The fashion line designed to trick surveillance cameras

Adversarial Fashion garments are covered in licence plates to bamboozle databases

An Adversarial Fashion dress, modelled by its designer, Kate Rose. Photograph: Kate Rose

An Adversarial Fashion dress, modelled by its designer, Kate Rose. Photograph: Kate Rose

 

Automatic licence-plate readers, which use networked surveillance cameras and simple image recognition to track the movements of cars around a city, may have met their match, in the form of a T-shirt. Or a dress. Or a hoody.

The anti-surveillance garments were revealed at the DefCon cybersecurity conference in Las Vegas by the hacker and fashion designer Kate Rose, who presented the inaugural collection of her Adversarial Fashion line.

Rose credits a conversation with a friend, the Electronic Frontier Foundation researcher Dave Maass, for inspiring the project. “He mentioned that the readers themselves are not very good,” she says. “They already read in things like picket fences and other junk. I thought that if they’re fooled by a fence, then maybe I could take a crack at it.”

To human eyes Rose’s fourth amendment T-shirt contains the words of the fourth amendment to the United States constitution in bold yellow letters. The amendment, which protects Americans from “unreasonable searches and seizures”, has been an important defence against many forms of government surveillance: in 2012, for instance, the US supreme court ruled that it prevented police departments from hiding GPS trackers on cars without a warrant.

The Adversarial fashion dress as seen by an automatic licence-plate-reader system. Photograph: Kate Rose
The Adversarial fashion dress as seen by an automatic licence-plate-reader system. Photograph: Kate Rose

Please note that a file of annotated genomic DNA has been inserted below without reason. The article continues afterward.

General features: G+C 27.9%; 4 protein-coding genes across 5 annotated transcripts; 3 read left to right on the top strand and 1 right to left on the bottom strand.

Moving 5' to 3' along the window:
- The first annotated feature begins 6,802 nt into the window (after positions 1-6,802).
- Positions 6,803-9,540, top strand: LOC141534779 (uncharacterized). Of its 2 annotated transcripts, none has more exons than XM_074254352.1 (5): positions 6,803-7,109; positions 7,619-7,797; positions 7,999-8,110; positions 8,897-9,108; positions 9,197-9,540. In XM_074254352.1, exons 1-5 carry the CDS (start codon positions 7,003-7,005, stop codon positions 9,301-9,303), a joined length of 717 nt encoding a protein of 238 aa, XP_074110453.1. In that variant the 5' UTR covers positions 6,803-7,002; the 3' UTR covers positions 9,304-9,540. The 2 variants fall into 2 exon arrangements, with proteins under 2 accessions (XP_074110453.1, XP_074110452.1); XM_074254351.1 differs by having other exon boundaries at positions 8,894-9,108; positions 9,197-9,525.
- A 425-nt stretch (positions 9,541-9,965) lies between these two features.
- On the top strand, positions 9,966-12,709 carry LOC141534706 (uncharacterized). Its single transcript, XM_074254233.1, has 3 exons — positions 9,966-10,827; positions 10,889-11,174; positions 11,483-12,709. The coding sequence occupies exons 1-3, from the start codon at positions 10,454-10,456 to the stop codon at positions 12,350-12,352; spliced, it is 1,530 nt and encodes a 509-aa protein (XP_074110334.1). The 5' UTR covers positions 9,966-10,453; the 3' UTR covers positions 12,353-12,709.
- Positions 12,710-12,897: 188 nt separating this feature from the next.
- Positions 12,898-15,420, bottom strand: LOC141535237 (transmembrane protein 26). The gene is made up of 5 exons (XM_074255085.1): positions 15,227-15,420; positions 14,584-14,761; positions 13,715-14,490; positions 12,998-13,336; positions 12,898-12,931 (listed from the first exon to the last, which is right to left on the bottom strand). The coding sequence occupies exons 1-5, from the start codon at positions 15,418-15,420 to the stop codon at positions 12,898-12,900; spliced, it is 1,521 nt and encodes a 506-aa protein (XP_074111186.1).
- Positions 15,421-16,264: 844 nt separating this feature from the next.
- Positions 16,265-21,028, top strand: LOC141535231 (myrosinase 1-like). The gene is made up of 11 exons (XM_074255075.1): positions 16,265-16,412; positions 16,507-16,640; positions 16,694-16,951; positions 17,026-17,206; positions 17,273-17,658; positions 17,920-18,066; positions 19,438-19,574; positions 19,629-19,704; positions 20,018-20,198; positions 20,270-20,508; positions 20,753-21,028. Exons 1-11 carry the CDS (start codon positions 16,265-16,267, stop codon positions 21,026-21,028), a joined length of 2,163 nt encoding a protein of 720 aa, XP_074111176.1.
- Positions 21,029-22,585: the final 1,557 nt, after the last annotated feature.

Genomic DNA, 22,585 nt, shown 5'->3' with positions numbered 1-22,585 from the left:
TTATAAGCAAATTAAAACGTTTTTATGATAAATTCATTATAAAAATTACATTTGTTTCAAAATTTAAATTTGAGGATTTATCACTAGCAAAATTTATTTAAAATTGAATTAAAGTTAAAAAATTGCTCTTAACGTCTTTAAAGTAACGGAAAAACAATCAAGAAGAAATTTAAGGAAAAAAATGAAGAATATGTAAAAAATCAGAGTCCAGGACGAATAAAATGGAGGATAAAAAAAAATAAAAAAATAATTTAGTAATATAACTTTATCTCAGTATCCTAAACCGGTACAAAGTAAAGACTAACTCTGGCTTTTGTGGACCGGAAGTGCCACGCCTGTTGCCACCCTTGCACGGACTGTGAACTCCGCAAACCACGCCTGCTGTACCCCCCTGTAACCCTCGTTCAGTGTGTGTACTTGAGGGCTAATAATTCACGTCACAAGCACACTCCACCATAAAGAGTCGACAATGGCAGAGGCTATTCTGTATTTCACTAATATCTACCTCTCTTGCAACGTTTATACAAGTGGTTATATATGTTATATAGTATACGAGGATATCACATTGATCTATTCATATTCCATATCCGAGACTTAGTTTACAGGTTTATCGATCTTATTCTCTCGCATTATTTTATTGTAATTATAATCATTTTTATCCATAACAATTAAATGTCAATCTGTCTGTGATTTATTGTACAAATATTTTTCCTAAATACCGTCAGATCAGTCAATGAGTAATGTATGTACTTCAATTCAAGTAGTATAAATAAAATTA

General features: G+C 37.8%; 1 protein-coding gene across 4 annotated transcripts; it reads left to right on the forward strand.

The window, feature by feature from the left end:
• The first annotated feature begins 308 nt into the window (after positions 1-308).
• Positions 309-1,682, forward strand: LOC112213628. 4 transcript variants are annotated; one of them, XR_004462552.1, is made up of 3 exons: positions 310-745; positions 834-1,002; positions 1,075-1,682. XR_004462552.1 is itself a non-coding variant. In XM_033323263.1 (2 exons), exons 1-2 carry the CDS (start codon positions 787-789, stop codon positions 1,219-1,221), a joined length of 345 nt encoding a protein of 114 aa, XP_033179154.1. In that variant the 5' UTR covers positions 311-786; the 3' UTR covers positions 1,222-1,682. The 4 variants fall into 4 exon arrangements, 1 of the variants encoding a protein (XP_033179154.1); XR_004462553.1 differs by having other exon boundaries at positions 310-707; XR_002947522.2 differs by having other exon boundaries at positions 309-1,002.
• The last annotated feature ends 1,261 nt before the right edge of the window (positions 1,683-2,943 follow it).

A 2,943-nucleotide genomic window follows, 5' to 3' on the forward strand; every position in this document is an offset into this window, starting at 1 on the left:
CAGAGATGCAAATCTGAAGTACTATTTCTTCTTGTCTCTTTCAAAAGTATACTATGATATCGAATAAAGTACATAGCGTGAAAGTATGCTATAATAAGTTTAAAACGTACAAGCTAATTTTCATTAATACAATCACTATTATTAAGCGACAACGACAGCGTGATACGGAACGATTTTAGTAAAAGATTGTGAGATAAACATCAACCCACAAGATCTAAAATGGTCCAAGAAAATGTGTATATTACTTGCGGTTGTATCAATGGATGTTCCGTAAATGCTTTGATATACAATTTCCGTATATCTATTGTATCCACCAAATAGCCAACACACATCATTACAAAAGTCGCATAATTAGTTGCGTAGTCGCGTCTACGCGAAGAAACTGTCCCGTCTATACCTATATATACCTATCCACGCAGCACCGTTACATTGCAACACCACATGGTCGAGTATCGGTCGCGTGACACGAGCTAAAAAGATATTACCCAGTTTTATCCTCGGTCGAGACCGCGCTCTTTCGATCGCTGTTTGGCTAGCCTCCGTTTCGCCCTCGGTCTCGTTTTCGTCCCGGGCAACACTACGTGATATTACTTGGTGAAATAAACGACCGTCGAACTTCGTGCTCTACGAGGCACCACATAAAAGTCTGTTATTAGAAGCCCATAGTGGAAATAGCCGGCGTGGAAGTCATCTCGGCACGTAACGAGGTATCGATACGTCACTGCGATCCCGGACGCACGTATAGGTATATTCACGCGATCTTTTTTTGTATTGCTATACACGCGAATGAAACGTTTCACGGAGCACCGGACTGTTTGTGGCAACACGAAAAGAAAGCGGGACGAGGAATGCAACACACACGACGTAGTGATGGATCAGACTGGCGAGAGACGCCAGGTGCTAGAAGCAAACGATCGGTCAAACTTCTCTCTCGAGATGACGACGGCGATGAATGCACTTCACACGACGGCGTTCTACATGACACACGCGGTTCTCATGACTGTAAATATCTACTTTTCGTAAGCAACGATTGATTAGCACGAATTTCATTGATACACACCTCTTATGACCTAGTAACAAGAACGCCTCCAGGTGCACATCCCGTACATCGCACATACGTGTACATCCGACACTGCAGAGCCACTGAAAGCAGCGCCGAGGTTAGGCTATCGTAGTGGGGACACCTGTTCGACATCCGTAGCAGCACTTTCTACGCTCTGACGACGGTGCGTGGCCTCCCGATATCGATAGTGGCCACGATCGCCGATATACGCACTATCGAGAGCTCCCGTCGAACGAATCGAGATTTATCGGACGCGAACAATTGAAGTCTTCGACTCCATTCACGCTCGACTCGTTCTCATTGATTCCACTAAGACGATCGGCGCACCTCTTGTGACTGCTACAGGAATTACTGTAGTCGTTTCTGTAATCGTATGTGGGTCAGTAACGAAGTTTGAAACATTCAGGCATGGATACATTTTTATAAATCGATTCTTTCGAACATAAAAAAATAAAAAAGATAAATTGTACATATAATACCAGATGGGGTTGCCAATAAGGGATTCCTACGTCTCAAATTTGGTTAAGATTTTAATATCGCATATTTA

But to an automatic licence-plate-reader system the shirt is a collection of car registration plates, and they will get added to the system’s database just like any others it sees. The intention is to make deploying that sort of surveillance less effective, more expensive and harder to use without human oversight, in order to slow down the transition to what Rose calls “visual personally identifying data collection”.

“It’s a highly invasive mass-surveillance system that invades every part of our lives, collecting thousands of plates a minute. But if it’s able to be fooled by fabric, then maybe we shouldn’t have a system that hangs things of great importance on it.”

Rose likens her work to that of other security researchers at DefCon. “If a phone is discovered to have a vulnerability, we don’t throw our phones away. This is like that, disclosing a vulnerability. I was shocked it was so easy, and I would call on people who think these systems are critical to find better ways to do that verification.”

The Hyperface pattern, which can be printed on to scarves, T-shirts and other fabric items. Photograph: Adam Harvey
The Hyperface pattern, which can be printed on to scarves, T-shirts and other fabric items. Photograph: Adam Harvey

The anti-surveillance fabric is just the latest example of “adversarial fashion”, albeit the first to be targeted against car trackers. In 2016 the Berlin-based artist and technologist Adam Harvey worked with Hyphen-Labs to produce the Hyperface textile, fabric printed with a seemingly abstract pattern that a computer would interpret as eyes, mouths and other features, triggering facial-recognition systems.

Harvey aimed to overwhelm and confuse these systems by presenting them with thousands of false hits, so they couldn’t tell which faces were real, as a fight back against intrusive technology. – Guardian